Perhaps you are of the opinion that your Ivy League–bound kid should know and do better because he’s experienced certain privileges. To that, I ask that you remember that even “good” Black kids are subject to abuse at the hands of the police, store owners, teachers, classmates, and everywhere that White supremacy can be found, which, in America, is literally EVERYWHERE. If your kids had made it to 15 and 17 without knowing a single thing about racism and only discovered it via the deaths of Ahmaud Arbery, Breonna Taylor, and George Floyd, these killings would still be reason enough for them to be filled with rage. How could you possibly prioritize following laws that do not give a fuck about your Black-ass kids over their safety?
If you’re so outraged over the theft, figure out a way to pay the store back for the lost sale (without providing any information that could be used to identify your son or your household). Donate the shoes, as your wife suggested, or sell them and donate the proceeds to bail out protesters who are fighting for you, even if you aren’t able to respect or understand why.
Whatever freedoms you have been able to enjoy in this country have come on the backs of Black people who fought, and in many cases died, so that you may have them. This botched experiment of a nation owes your son so much more than a pair of sneakers. I am deeply ashamed of you, and proud of your sons. Hopefully, you will come around to feeling the same way.
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Dear Care and Feeding,
My boyfriend and I live together, and we have custody of his 6-year-old daughter every other weekend. She will also be staying with us for about a month this summer. She is generally a sweet, smart, and loving little girl. Our visits usually go pretty well, but we sometimes struggle with her behavior. My boyfriend often expresses that he doesn’t want to discipline her for every “little” thing when she is with him for such a short time. He does correct or punish her when her behavior is over the top. I also gently correct her when needed.
However, there are many things that my boyfriend considers “little” that I do not. I would not allow these behaviors if she were my child or a child I was teaching (I have taught elementary and high school students). Some examples include her walking up to me and saying, “I’m thirsty,” and expecting me to get her a drink immediately. She will also tell us both to stop talking or “shoo” us if she doesn’t want to hear what we are telling her. She is a very picky eater and will call anything she doesn’t like “disgusting” or “gross” with a sour face. She grabs at my cats and dog and won’t listen when we say that she could be hurting or upsetting them. She is very slow to follow directions like getting dressed or putting on shoes and often wants us to do it for her. She will whine, grumble, or yell wordlessly when she’s upset or angry so she doesn’t have to answer questions. Many of these behaviors are things that I would expect from a much younger child; some are just downright rude and bossy.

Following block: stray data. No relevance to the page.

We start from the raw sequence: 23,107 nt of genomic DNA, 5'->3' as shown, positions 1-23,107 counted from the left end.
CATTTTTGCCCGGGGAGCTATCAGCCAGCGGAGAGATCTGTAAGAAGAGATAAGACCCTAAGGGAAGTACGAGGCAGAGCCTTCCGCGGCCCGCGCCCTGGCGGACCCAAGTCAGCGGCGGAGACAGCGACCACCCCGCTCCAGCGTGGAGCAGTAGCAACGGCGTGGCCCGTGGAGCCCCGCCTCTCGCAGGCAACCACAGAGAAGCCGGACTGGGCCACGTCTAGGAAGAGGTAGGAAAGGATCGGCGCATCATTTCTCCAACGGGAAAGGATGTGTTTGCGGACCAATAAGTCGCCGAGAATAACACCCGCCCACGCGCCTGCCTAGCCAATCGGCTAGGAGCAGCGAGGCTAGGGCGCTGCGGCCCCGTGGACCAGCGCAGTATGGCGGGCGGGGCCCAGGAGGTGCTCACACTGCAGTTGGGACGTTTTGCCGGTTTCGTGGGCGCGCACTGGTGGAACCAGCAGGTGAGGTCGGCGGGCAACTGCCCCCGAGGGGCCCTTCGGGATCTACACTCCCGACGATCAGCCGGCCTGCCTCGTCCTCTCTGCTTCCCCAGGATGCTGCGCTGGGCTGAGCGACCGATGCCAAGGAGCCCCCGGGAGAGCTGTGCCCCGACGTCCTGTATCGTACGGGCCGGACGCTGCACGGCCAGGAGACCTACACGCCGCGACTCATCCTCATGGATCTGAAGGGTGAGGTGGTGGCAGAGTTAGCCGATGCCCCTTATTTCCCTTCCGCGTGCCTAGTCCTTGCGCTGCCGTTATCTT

I know that she is a brilliant and thoughtful girl, so I don’t understand why some of these things are happening. I have been in her life for a little under a year, so I don’t expect to change her behaviors overnight or single-handedly. I’m just wondering what steps I can take to help deal with some of these issues, in whatever limited capacity I might be able to. She has never expressed any negative feelings toward me and often says that she loves me (I feel the same and tell her so), so I don’t think she has any “stepmom resentment” building or anything like that. I need some tips!
I find it curious that you refer to yourself as this child’s “stepmom.” Why? Is it that you and your partner have agreed to a long-term commitment outside of the traditional conventions of marriage, one in which you are to be regarded as a stepparent? Are you planning to be married and have simply embraced the role in advance? Or do you feel that being in her father’s life in a romantic capacity affords you such a title? If you haven’t given serious consideration to the distinction between a stepmom and “Dad’s girlfriend” and come to a mutually agreed-upon decision to function as the former, then I think you ought to do so ASAP.
That aside, the behaviors you are describing are very much par for the course with a 6-year-old, particularly one who has been allowed to do such things without appropriate correction. If a child is used to simply saying “I’m thirsty” as opposed to “May I please have some water?” and having her needs met, it is to be expected that she won’t simply grow out of making those sort of demands.
You need to speak to your boyfriend and get on the same page about how to properly react when his daughter does something rude or when she’s dragging her feet to get dressed or mistreating a vulnerable animal. If you are going to occupy such a significant position in her life, you ought to be empowered to speak to her with authority more often than not, with kindness and compassion. But please don’t mistake these very common little kid behaviors for anything more damning than what they are. She’s 6, and 6-year-olds can be quite rude and entitled.
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Dear Care and Feeding,
A few years ago, I looked out my window and saw a kid lying on the sidewalk outside an elementary school. I live in Nebraska, and it was below freezing. I ran outside, and as I approached him, a woman called to me from the door of the school and assured me he was fine. He was Black and looked to be around 4. I’m White, and so was the woman who I assume was a paraeducator. I don’t remember our exact words, but I vehemently questioned why this little kid was allowed to lie on the sidewalk in the middle of winter. Her response was he was “special needs,” and to avoid hurting him they wanted him to make a choice to get up and come inside rather than physically compelling him. She stopped answering my questions when I asked how old he was and if his caregivers knew the situation. I walked away and called the principal, and they gave me the same answer.